US Open still set for Aug 31 start despite Wimbledon cancellation

US Open organisers still plan to host the Grand Slam event starting August 31 in New York, the US Tennis Association said in the wake of Wimbledon being cancelled.

Rafael Nadal

Rafael Nadal won the 2019 US Open, beating Daniil Medvedev in the final.   -  AFP

US Open organisers still plan to host the Grand Slam event starting August 31 in New York, the US Tennis Association said on Wednesday in the wake of Wimbledon being cancelled.

Even as indoor courts at the National Tennis center were being used as a makeshift coronavirus hospital facility, the US Tennis Association said it will monitor the pandemic and alter plans as needed.

READ | Wimbledon cancelled due to coronavirus pandemic

“At this time, the USTA still plans to host the US Open as scheduled, and we continue to hone plans to stage the tournament,” the USTA said in a statement.

“The USTA is carefully monitoring the rapidly changing environment surrounding the COVID-19 pandemic, and is preparing for all contingencies.”

New York remains the hardest-hit area in America, turning tennis courts into a hospital zone and the Louis Armstrong Stadium into a meal assembly area for patients, volunteers and area schoolkids.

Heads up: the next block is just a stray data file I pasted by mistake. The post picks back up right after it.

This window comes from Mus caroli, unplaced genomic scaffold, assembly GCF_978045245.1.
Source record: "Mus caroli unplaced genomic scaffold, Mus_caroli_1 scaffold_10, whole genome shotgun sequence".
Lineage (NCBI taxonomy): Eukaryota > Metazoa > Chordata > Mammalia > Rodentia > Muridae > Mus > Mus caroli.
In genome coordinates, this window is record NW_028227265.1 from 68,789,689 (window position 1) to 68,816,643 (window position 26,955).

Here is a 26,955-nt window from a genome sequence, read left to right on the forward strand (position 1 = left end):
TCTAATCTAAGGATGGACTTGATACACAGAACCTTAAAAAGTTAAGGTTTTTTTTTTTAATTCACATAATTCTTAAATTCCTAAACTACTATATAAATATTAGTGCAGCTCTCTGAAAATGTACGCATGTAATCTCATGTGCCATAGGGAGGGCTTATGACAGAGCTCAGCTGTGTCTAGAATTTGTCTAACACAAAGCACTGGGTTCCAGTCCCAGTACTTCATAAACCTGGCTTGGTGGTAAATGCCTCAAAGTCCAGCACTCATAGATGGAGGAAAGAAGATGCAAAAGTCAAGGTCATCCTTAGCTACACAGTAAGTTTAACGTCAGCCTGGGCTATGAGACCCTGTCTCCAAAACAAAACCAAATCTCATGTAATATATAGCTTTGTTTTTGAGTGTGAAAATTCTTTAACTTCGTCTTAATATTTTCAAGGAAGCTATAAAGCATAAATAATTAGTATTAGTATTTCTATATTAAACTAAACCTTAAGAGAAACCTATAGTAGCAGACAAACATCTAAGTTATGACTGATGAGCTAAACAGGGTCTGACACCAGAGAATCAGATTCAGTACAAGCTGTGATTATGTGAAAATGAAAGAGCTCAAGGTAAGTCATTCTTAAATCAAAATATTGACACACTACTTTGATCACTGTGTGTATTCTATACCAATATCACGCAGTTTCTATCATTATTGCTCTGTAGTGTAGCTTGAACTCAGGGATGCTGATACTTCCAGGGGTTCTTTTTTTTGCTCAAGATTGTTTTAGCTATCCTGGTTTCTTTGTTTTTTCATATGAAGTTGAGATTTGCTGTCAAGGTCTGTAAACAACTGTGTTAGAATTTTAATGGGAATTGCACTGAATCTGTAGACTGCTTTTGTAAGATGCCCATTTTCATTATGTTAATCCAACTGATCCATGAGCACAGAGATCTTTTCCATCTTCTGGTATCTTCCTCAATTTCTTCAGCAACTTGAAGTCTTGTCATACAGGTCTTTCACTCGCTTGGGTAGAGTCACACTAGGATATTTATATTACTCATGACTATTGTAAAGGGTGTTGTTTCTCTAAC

The USTA is following the advice of health experts in making its next moves.

“We also rely on the USTA's medical advisory group as well as governmental and security officials to ensure that we have the broadest understanding of this fluid situation,” the USTA said.

ALSO READ | Wimbledon cancellation leaves Federer 'devastated'

“In all instances, all decisions made by the USTA regarding the US Open wil be made with the health and well-being of our players, fans and all others involved in the tournament.”

The US Open is now the next tournament on the schedule from August 31-September 13 on the Flushing Meadows hardcourts, with the French Open having been postponed to a September 20 start on the red clay in Paris.

Wimbledon's grass courts made any notion of postponement a difficult one.

“We understand the unique circumstances facing the All England Lawn and Tennis Club and the reasoning behind the decision to cancel the 2020 Wimbledon championships,” the USTA said.

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